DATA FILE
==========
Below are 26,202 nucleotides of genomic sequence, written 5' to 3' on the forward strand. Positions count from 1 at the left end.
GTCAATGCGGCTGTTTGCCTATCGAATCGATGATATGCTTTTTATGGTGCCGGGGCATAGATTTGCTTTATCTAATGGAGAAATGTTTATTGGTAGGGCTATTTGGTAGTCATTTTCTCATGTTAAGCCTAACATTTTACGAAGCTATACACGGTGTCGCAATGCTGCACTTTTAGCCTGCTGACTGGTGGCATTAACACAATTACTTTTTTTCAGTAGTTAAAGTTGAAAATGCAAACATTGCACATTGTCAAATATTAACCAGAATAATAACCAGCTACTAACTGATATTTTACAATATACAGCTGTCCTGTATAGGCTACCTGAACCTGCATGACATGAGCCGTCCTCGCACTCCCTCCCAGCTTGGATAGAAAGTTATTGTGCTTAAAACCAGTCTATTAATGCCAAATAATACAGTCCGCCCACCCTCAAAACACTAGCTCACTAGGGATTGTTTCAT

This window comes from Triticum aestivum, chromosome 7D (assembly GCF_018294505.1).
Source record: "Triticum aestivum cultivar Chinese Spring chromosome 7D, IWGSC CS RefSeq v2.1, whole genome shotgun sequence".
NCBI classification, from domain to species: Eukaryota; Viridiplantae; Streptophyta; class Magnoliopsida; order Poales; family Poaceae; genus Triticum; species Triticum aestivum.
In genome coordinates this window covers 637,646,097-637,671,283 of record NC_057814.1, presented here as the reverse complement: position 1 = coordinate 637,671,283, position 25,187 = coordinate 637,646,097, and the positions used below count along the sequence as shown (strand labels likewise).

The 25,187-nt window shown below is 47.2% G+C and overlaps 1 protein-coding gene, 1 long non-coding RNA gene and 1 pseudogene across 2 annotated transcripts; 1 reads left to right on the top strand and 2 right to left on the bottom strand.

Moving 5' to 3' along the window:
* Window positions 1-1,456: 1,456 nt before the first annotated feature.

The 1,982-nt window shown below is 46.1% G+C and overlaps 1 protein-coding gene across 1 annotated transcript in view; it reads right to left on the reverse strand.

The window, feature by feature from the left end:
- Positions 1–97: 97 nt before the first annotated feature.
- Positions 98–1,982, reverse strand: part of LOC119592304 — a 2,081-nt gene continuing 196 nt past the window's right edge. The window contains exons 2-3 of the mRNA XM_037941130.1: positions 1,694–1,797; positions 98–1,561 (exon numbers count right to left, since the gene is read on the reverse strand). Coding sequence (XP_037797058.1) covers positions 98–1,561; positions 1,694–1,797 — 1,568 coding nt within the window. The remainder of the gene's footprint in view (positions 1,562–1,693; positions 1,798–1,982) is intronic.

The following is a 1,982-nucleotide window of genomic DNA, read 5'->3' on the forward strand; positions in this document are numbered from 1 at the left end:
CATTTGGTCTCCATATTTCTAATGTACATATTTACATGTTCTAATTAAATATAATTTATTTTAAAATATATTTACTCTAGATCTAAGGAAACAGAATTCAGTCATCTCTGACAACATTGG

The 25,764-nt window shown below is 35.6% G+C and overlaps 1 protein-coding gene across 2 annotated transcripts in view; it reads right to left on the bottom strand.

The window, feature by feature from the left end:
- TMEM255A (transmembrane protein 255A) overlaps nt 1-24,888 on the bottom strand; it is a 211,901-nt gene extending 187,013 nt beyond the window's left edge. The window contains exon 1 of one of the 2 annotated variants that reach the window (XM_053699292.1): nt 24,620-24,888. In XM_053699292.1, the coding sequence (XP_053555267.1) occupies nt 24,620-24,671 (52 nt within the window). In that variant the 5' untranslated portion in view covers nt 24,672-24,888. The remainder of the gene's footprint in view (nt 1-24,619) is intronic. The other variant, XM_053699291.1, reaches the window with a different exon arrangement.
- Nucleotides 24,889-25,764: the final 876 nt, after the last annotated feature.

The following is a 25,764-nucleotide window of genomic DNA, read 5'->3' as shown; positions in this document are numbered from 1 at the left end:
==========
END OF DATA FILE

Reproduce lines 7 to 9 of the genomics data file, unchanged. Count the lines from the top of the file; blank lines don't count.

The 25,187-nt window shown below is 47.2% G+C and overlaps 1 protein-coding gene, 1 long non-coding RNA gene and 1 pseudogene across 2 annotated transcripts; 1 reads left to right on the top strand and 2 right to left on the bottom strand.

Moving 5' to 3' along the window:
* Window positions 1-1,456: 1,456 nt before the first annotated feature.